And that’s why if we live in dunya with our hearts, it breaks us. That’s why this dunya hurts. It is because the definition of dunya, as something temporary and imperfect, goes against everything we are made to yearn for. Allah put a yearning in us that can only be fulfilled by what is eternal and perfect. By trying to find fulfillment in what is fleeting, we are running after a hologram…a mirage. We are digging into concrete with our bare hands. Seeking to turn what is by its very nature temporary into something eternal is like trying to extract from fire, water. You just get burned. Only when we stop putting our hopes in dunya, only when we stop trying to make the dunya into what it is not—and was never meant to be (jannah)—will this life finally stop breaking our hearts.
We must also realize that nothing happens without a purpose. Nothing. Not even broken hearts. Not even pain. That broken heart and that pain are lessons and signs for us. They are warnings that something is wrong. They are warnings that we need to make a change. Just like the pain of being burned is what warns us to remove our hand from the fire, emotional pain warns us that we need to make an internal change. That we need to detach. Pain is a form of forced detachment. Like the loved one who hurts you again and again and again, the more dunya hurts us, the more we inevitably detach from it. The more we inevitably stop loving it.
And pain is a pointer to our attachments. That which makes us cry, that which causes us most pain is where our false attachments lie. And it is those things which we are attached to as we should only be attached to Allah which become barriers on our path to God. But the pain itself is what makes the false attachment evident. The pain creates a condition in our life that we seek to change, and if there is anything about our condition that we don’t like, there is a divine formula to change it. God says: “Verily never will God change the condition of a people until they change what is within themselves.” (Qur’an, 13:11)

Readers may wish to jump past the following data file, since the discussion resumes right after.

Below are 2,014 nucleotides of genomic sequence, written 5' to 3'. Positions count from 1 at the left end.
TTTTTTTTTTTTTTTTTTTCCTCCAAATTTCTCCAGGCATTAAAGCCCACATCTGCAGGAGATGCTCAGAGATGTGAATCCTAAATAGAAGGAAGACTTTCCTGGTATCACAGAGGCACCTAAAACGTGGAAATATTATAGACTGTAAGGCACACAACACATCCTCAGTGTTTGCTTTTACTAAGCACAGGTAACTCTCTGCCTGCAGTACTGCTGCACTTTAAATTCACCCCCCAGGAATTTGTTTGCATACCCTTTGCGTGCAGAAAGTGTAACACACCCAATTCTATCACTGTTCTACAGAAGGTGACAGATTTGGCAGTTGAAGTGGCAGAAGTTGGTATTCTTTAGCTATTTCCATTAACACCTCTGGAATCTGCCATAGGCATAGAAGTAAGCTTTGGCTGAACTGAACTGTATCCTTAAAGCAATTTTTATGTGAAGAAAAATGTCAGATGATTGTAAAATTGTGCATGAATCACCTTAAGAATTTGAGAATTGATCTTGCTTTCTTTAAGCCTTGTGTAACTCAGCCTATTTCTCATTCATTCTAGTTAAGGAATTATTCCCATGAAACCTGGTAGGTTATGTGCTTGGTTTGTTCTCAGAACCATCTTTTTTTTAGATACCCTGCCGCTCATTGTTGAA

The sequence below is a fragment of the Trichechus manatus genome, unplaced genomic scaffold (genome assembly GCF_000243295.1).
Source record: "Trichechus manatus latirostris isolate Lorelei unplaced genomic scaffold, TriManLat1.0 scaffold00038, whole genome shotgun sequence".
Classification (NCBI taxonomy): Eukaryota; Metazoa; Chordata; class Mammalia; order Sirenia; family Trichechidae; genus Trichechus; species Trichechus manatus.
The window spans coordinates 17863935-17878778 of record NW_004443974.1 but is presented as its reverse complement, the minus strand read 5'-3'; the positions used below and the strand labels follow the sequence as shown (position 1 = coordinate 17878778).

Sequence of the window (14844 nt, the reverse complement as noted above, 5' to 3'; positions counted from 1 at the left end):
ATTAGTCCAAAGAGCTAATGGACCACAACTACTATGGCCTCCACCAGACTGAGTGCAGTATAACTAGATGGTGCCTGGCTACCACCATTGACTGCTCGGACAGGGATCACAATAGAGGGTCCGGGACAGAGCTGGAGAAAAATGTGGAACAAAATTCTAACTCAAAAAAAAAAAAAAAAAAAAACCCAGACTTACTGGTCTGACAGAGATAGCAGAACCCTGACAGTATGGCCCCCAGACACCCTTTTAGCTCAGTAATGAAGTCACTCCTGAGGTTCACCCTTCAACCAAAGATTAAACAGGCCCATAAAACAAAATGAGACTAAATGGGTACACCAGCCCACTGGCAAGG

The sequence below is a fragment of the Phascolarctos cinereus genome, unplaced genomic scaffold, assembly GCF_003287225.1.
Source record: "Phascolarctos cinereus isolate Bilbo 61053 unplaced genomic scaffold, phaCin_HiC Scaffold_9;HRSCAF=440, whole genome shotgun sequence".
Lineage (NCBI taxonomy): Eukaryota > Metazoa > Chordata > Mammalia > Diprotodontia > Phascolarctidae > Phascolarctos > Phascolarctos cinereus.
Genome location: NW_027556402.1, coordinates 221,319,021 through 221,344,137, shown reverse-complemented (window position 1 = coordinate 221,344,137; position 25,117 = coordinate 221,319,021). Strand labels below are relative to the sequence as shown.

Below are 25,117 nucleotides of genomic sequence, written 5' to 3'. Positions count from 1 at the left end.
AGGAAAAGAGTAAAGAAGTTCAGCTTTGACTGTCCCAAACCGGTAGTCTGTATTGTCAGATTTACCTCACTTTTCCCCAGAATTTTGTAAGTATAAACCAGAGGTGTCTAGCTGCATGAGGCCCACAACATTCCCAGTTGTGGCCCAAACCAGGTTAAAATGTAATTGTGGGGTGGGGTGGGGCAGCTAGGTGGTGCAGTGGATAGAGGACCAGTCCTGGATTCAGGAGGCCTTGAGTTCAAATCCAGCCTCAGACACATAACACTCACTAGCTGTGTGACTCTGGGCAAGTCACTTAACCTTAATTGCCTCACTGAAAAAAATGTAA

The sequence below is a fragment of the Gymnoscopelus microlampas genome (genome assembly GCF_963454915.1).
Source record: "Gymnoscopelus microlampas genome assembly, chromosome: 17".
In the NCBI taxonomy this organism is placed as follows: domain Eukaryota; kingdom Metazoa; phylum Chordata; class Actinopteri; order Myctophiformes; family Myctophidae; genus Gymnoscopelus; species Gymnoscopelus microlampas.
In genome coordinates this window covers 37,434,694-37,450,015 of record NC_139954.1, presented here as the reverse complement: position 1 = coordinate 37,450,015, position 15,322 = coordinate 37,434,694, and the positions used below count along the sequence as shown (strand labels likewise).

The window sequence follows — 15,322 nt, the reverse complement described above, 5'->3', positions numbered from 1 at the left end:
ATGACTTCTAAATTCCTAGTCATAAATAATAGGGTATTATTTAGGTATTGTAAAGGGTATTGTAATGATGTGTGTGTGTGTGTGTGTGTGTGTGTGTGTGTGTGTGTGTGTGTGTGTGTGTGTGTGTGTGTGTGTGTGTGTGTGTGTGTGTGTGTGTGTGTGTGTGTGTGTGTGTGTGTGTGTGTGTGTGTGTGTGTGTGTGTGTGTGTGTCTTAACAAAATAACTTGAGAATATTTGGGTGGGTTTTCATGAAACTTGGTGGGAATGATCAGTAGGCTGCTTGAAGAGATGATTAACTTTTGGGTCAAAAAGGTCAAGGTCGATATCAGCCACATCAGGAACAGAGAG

After years of falling into the same pattern of disappointments and heartbreak, I finally began to realize something profound. I had always thought that love of dunya meant being attached to material things. And I was not attached to material things. I was attached to people. I was attached to moments. I was attached to emotions. So I thought that the love of dunya just did not apply to me. What I didn’t realize was that people, moments, emotions are all a part of dunya. What I didn’t realize is that all the pain I had experienced in life was due to one thing, and one thing only: love of dunya.”
…”The problem was in *where* I was placing those expectations and that hope. At the end of the day, my hope and expectations were not being placed in God. My hope and expectations were in people, relationships, means. Ultimately, my hope was in this dunya rather than Allah.